A hike to the geothermal area in Lassen Volcanic National Park known as “Bumpass Hell” in 2015 revealed a smorgasbord of hiking styles: prepared, not prepared, polite, rude, curious, oblivious, observant, selfish, selfless, etc. So let’s count down the winners (and losers)!
3. THE SORE WINNER = Only minutes after embarking on our hike (about a three-hour round trip), Cindy and I encountered one slightly devious little boy. As I remember it, we met while headed in opposite directions around a brief portion of the trail that required one-way traffic and extra caution.
Having watched our ponderous crossing of the narrow path etched into the steep hillside while waiting a turn with his parents, all the while with the final destination of the parking lot in sight, this miserable fellow informed us in passing, “You have a looooonnnngggg way to go!” Then he laughed, a bit maniacally.
2. ROTTEN JULIE = The woman in the orange parka, much like Lady Visor (her counterpart on the Good Hikers list), came prepared for high-altitude weather conditions, but two things keep her from the pleasing moniker of “Lady Parka.”
First, she looked strikingly similar to our friend Julie (who, for the record, is not rotten).
Second, much like those drivers who speed up and swerve wildly past everyone on the freeway, then slow down directly in front of others immediately upon taking the lead (as if hiding from police radar, and using other cars as camouflage), forcing all to go around them (until they start the process over again), our Ms. Orange Parka – who, by the way, was also unfriendly – kept Donkey Kong barreling down the trail in a rush, scattering everyone in her way.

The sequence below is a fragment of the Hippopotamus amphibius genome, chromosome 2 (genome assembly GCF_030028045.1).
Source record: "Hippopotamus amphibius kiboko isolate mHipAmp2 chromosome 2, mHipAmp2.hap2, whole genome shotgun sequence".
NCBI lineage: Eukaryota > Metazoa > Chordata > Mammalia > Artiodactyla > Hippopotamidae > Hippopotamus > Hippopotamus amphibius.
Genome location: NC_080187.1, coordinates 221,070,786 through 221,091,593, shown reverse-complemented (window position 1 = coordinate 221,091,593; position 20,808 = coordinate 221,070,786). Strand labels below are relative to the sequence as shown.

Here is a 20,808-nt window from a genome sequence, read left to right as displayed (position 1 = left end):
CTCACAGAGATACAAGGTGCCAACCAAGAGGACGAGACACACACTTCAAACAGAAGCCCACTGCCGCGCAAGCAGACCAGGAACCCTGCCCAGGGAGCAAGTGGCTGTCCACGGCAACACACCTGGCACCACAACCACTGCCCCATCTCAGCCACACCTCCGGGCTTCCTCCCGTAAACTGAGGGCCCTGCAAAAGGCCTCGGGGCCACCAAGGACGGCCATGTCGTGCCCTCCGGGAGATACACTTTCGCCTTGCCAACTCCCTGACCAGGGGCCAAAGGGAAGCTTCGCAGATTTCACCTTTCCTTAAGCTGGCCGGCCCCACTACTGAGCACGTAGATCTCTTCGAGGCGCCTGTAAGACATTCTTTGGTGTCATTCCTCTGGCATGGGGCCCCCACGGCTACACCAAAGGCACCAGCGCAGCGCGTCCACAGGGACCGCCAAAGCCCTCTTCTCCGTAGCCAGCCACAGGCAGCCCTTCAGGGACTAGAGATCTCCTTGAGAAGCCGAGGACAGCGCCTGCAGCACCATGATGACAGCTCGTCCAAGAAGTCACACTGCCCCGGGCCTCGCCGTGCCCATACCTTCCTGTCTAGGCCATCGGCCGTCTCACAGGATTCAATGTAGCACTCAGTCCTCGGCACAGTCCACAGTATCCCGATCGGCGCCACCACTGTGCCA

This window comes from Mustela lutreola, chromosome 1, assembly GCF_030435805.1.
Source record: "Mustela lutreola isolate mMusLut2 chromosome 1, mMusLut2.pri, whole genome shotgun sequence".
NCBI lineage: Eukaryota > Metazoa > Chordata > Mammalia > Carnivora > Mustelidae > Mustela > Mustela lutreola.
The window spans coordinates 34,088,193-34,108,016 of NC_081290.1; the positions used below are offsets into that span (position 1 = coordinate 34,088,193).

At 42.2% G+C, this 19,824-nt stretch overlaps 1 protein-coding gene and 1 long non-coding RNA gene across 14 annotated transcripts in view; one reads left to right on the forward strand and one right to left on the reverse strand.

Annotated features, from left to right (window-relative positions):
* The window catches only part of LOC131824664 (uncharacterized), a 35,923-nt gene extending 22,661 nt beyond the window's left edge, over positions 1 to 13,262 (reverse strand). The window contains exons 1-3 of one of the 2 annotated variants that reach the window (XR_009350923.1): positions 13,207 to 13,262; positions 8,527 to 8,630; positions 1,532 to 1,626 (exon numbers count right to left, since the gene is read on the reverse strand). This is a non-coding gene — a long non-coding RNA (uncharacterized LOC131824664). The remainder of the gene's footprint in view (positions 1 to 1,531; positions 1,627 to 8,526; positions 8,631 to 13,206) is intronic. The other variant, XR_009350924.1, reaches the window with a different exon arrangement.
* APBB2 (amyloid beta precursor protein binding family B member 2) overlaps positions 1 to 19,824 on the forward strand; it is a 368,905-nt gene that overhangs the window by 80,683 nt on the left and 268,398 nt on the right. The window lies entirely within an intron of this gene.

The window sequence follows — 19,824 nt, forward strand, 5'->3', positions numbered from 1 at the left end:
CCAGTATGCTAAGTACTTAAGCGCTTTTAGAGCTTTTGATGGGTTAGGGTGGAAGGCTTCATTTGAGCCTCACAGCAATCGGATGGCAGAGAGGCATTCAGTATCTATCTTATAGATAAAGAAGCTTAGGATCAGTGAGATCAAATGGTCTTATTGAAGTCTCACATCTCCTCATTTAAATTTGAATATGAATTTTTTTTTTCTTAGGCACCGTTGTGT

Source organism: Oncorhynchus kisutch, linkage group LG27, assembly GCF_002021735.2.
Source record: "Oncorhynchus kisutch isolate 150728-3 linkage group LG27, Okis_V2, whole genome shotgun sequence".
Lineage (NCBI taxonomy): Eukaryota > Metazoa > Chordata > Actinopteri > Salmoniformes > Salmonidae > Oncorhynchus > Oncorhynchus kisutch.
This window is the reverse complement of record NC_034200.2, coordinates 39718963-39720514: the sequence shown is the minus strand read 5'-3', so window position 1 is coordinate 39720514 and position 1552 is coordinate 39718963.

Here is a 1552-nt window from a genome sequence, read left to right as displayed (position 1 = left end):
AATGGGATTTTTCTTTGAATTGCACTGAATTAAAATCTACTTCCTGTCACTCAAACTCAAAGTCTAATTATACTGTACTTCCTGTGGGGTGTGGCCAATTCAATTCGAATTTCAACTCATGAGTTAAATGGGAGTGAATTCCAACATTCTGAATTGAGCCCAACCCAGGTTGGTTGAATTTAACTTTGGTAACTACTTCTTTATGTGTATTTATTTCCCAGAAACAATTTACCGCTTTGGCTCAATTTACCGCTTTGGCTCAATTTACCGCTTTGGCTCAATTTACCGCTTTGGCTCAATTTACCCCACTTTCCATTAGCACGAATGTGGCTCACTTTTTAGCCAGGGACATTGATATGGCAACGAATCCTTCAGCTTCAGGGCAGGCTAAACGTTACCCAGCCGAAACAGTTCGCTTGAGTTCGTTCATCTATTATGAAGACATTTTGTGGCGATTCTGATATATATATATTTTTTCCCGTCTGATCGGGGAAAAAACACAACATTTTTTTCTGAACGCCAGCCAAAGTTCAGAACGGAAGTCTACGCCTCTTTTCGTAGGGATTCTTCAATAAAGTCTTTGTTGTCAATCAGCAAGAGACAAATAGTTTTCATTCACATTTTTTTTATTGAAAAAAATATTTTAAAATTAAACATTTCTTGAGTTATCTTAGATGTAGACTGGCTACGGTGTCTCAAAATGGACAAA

Then, after frequent pauses to catch her breath or to take in the view or to plot her next hostile takeover, she would merge back onto the trail and start leapfrogging again. Hence, Rotten Julie.
1. THE JOGGING JERK = Ugh. This guy.
The third doppelgänger in the terrible trio of perfect opposites to our list of Good Hikers zoomed by as we (and many others) carefully inched our way down a steep slope “paved” with loose gravel.
J.J. not only failed to yell out warning of his approach (“On your left!” would have been appropriate), he jogged past.
Jogged. On a crowded, treacherous trail.
“Hold on!” I yelled in the second of his approach, but he didn’t hear me over the music from his headphones.
Headphones. While jogging. On a crowded, treacherous trail.
Like a cheetah, he was instantly out of sight before I’d even regained my balance.
Next up: THE FOOLISH
“Oh my, is he really going to do THAT?! I can’t stop watching.”